Having gained the interest of the majority – population and investors– countries are beginning to make provisions for the establishment of their digital currencies where their citizens can trade on a ‘regulated’ platform.
The growth of cryptocurrency has been hindered in several countries after claims that the platforms can not be regulated or negates certain financial laws and practices in the country.
Twentyten Daily had reported that eight countries had cracked down on the operation of crypto trading, including Nigeria.
However, while several countries weighed the options of controlling digital trading platforms, there are moves by some countries to create their digital coin, regulated by the financial institution or body of the country.
Countries That Have Launched Cryptocurrency
In 2015, Ecuador, after a move to ditch its stumbling currency for the U.S. dollar in 2000, revamped its monetary system using digital currencies.
The Ecuadorean government says the scheme is designed to support its dollar-based monetary system, not replace it.
China in 2021, created its digital currency. The cyber yuan stands to give Beijing power to track spending in real-time, plus money that is not linked to the dollar-dominated global financial system.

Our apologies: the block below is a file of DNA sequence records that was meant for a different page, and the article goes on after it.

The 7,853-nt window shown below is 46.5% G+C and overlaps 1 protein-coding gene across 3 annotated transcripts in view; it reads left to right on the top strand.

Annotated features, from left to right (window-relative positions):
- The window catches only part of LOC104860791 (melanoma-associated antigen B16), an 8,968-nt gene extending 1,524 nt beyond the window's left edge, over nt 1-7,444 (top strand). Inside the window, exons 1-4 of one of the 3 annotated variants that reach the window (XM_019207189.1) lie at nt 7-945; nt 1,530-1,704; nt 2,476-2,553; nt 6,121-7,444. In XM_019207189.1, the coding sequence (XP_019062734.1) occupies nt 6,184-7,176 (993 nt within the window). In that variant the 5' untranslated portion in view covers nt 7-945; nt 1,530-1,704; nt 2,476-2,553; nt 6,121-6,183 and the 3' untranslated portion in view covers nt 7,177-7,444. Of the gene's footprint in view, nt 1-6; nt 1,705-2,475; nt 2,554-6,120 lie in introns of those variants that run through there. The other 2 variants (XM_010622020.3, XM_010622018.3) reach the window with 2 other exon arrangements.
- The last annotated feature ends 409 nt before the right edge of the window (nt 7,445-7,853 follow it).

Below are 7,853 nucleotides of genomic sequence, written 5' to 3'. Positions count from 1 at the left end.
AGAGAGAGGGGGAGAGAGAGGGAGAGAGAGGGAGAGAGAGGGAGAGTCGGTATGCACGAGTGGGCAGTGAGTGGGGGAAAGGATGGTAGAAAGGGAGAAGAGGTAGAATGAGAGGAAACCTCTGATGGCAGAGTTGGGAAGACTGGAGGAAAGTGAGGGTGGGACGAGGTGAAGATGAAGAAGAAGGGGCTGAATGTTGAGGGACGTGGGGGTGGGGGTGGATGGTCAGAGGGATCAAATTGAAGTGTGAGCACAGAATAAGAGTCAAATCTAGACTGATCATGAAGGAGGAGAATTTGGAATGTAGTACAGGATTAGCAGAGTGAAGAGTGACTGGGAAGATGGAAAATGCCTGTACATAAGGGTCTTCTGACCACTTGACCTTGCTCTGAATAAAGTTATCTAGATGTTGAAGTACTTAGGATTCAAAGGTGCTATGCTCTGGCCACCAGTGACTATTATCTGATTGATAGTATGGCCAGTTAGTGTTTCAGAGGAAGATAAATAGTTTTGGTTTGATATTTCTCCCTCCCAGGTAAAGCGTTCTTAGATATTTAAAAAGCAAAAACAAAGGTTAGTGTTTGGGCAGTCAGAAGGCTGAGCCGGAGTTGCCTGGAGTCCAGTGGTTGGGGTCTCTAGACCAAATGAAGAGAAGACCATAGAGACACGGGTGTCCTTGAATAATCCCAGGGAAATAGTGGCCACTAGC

Also, the Central Bank of Tunisia announced that ‘E-dinar’ was officially launched in test form at the Forex Club of Tunisia, with a symbolic transfer of one dinar between the head of the central bank, Marouane El Abassi, and a representative of the International Monetary Fund (IMF).
Senegal launched a blockchain-based national digital currency known as eCFA, the digital currency is legal tender with the same value as the current currency, the CFA Franc.
In Singapore, DBS Group Holdings, Southeast Asia's biggest bank, set up an exchange for digital assets, including cryptocurrencies, that will provide tokenisation, trading and custody services to institutional and accredited investors.
The tokenisation process represents converting rights to an underlying asset class such as shares of unlisted companies and private equity funds into a unique digital form, which then becomes eligible for trading.
DBS said Singapore Exchange will take a 10% stake in the digital exchange, while the rest will be owned by the bank.
However, other countries looking forward to establishing their digital coin include Estonia, Japan, Palestine, Russia, Sweden.
In Africa, Nigeria Ivory Coast, Benin, Mali, Burkina Faso, Mali, Niger, Togo, Guinea Bissau.